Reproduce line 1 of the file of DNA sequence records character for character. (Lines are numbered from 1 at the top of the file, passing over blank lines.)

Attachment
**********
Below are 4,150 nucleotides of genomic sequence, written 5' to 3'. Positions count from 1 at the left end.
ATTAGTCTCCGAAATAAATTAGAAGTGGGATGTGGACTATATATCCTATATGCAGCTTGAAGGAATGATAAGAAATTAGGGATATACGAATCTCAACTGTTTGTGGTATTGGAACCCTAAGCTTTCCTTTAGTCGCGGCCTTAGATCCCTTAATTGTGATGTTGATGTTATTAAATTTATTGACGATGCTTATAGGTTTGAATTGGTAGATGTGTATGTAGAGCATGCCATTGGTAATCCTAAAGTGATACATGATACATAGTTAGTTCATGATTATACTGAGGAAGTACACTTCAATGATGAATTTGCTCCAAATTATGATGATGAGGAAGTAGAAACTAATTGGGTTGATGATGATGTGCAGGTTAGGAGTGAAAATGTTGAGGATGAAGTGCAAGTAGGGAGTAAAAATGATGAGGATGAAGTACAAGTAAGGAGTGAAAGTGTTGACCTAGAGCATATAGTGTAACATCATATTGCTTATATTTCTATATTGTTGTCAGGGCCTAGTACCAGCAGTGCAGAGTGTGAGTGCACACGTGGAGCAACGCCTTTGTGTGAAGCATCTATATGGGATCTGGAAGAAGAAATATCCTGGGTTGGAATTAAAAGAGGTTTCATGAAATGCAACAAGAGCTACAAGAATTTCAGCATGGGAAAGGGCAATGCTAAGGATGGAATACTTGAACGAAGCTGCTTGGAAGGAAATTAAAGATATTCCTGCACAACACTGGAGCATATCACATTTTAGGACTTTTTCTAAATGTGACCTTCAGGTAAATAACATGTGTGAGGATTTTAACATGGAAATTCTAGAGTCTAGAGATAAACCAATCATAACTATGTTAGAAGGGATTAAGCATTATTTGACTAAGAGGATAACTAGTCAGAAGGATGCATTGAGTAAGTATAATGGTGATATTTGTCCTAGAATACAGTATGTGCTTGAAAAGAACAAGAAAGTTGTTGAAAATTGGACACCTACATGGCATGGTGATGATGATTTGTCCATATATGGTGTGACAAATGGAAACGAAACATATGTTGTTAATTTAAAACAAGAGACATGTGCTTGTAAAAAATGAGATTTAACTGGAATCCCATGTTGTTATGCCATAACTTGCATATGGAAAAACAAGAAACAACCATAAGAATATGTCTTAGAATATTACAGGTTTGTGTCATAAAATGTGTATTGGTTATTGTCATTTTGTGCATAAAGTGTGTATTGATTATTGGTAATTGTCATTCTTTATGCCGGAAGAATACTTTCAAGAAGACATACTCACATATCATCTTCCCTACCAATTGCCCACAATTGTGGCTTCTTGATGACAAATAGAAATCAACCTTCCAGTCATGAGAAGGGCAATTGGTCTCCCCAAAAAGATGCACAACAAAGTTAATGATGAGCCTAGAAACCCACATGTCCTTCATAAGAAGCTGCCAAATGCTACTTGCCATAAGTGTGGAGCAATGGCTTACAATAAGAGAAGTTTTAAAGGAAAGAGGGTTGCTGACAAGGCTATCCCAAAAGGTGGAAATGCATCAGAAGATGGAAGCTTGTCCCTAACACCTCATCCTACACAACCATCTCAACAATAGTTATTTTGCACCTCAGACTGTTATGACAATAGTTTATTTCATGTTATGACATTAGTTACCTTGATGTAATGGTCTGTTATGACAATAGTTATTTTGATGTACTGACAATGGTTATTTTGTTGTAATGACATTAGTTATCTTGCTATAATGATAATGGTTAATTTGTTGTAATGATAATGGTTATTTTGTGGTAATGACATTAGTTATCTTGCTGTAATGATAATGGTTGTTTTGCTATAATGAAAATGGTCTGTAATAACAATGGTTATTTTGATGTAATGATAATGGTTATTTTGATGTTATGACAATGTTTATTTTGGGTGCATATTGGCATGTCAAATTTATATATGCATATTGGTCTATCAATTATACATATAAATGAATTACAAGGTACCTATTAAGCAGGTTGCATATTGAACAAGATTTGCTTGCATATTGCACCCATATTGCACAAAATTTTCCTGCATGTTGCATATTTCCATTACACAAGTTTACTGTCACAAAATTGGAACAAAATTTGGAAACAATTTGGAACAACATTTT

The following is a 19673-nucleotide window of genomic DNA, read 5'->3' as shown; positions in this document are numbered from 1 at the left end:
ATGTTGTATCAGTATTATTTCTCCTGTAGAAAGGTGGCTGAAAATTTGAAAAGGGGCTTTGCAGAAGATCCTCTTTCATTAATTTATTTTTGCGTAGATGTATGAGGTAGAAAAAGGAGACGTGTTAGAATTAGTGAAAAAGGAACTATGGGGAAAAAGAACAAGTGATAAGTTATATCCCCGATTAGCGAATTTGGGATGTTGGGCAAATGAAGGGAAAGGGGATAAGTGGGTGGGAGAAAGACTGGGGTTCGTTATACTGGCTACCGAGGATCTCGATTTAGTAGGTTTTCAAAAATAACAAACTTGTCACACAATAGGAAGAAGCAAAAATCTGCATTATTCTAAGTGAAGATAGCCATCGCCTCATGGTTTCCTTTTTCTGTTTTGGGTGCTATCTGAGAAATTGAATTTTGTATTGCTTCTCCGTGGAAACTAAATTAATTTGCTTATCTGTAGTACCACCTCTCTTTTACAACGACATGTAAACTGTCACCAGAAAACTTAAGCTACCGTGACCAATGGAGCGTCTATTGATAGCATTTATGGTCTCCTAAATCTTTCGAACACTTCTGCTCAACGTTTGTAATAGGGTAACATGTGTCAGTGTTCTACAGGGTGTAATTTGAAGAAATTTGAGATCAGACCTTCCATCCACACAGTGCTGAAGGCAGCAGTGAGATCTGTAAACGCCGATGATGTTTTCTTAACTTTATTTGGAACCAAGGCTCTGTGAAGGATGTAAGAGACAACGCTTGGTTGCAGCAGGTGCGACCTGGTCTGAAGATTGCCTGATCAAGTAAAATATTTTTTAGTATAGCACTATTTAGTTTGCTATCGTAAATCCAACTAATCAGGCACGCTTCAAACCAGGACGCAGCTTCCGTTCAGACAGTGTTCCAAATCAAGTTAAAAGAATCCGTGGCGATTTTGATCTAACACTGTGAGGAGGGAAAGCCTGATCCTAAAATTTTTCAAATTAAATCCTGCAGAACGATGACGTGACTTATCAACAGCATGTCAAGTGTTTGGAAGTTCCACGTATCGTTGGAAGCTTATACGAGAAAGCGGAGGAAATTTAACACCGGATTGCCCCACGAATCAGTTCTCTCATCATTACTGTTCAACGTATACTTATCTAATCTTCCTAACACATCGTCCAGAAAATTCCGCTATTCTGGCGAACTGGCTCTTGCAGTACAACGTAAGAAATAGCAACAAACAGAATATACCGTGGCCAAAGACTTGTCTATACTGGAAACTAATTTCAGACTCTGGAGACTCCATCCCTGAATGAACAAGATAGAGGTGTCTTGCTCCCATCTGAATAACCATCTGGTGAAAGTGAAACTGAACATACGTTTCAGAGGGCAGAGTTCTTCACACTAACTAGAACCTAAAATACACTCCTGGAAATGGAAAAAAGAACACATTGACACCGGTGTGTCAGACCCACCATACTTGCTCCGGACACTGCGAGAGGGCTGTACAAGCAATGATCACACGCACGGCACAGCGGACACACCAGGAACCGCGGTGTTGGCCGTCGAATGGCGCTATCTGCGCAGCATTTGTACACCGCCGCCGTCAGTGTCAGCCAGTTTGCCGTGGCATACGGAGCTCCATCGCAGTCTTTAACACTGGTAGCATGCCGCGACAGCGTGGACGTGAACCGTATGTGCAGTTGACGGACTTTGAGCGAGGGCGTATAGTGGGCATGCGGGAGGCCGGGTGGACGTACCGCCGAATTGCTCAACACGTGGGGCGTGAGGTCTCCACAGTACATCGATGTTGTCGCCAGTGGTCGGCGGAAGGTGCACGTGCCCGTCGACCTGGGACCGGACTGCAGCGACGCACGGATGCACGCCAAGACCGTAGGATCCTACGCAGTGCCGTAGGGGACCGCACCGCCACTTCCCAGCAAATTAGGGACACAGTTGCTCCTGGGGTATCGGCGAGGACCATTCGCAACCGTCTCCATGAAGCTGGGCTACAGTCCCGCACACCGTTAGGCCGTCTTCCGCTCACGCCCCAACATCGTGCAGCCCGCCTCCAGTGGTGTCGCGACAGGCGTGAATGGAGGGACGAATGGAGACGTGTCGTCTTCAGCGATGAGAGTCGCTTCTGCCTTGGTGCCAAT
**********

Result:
Below are 4,150 nucleotides of genomic sequence, written 5' to 3'. Positions count from 1 at the left end.